Pakistan's security services on Sunday were continuing a major search for Rashid Rauf, a Pakistani-British man suspected of involvement in a plot last year to blow up airliners flying from London's Heathrow airport to destinations in the United States.
More than 24 hours after Rauf's escape from police custody in Islamabad on Saturday, there were growing fears that he may have tried heading towards the volatile northwest frontier province (NWFP) bordering Afghanistan, possibly with the intention of crossing the rugged mountainous border in to Afghan territory. The NWFP has the largest concentration of Pakistan's Islamist groups backed by Al Qaeda which includes some who are likely to be sympathetic to people like Rauf, western diplomats based in Pakistan said.
"At this point, it is simply impossible to tell if Rashid Rauf is in Pakistan. But if he has somehow or the other managed to cross over (into Afghanistan), that will be terrible" said a Pakistani official who spoke to CBS News on the condition of anonymity. "If this man does not get arrested very soon, finding him will be like looking for a needle in a haystack" added the official.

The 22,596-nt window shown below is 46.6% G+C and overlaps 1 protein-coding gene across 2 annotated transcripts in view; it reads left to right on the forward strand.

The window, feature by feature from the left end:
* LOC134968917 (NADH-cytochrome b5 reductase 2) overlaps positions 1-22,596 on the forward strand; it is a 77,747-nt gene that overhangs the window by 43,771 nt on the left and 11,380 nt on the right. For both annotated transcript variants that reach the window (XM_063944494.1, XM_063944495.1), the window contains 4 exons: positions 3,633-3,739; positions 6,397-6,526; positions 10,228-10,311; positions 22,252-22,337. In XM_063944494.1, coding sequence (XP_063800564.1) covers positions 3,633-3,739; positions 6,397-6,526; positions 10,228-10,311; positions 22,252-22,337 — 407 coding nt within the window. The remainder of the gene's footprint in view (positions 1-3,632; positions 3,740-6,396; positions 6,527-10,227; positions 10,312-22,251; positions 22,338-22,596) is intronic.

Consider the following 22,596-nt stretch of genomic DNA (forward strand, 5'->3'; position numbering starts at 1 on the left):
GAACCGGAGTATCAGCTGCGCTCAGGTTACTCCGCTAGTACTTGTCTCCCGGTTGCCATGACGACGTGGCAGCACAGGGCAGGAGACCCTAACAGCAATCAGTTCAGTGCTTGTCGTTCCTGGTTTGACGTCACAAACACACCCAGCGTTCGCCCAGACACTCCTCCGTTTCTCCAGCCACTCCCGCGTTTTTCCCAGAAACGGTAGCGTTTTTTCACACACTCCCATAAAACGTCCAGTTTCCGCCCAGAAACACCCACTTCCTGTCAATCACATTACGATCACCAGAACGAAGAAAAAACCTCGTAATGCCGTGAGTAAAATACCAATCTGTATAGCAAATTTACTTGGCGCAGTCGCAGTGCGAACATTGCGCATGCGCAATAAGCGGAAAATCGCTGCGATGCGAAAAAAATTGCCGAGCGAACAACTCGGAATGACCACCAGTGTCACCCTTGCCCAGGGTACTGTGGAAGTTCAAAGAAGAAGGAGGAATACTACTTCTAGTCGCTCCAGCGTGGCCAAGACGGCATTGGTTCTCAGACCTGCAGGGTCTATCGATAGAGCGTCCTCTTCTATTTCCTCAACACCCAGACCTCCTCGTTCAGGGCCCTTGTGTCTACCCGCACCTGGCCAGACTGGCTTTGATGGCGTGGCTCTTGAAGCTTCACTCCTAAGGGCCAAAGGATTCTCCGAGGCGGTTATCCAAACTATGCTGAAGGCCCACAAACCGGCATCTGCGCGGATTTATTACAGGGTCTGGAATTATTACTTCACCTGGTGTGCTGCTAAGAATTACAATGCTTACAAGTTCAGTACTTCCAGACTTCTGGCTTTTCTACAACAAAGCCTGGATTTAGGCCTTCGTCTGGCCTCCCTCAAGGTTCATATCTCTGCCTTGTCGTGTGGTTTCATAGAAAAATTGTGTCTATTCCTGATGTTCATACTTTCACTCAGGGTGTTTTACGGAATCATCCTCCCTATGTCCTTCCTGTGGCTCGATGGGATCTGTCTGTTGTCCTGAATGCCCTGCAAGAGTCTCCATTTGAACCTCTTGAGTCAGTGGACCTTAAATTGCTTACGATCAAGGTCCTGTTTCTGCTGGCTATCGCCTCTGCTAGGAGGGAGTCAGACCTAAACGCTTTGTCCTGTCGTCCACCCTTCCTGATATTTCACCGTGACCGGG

On Saturday, Rauf escaped from the custody of up to twelve Pakistani policemen from outside a court in Islamabad after he appeared before a judge. Eyewitnesses among lawyers who were near the court premises said they had not heard gunfire, which suggested that the escape did not involve an organized, armed attempt to rescue Rauf.
Western diplomats on Sunday were dismayed over news of Rauf's escape with some arguing that the case will further diminish the increasingly fragile credibility of President Pervez Musharraf's pro-U.S. regime.
During this year, Musharraf has presided over an increasing breakdown of security conditions across Pakistan as the country has faced growing violence linked to Islamic hardliners.
Islamic militants across the NWFP have opened up new anti-government fronts, such as in the scenic Swat valley, going well beyond the tribal areas which have been the traditional area of their activity. Al Qaeda backed Islamic militants have also stepped up their anti-government activity by staging a growing number of suicide attacks, especially against military targets.
"This (Rashid Rauf's) escape is a big blow to this government. They have pretended all along that they are determined to fight militants, but when you have such a high profile terrorist escaping from police custody, you have to ask questions about the way in which the Pakistanis are handling such operations" said a senior western diplomat who spoke to CBS News on condition of anonymity.
Retired Lieutenant General Talat Masood, a widely respected commentator on national and security affairs, told CBS News that Rauf's escape will "only strengthen the impression that there is a complete breakdown in the structure which is necessary to fight terrorism and militancy. If there are gaps in the policing network and high profile terrorists can not be fully protected, then there has got to be a great deal of concern and anxiety".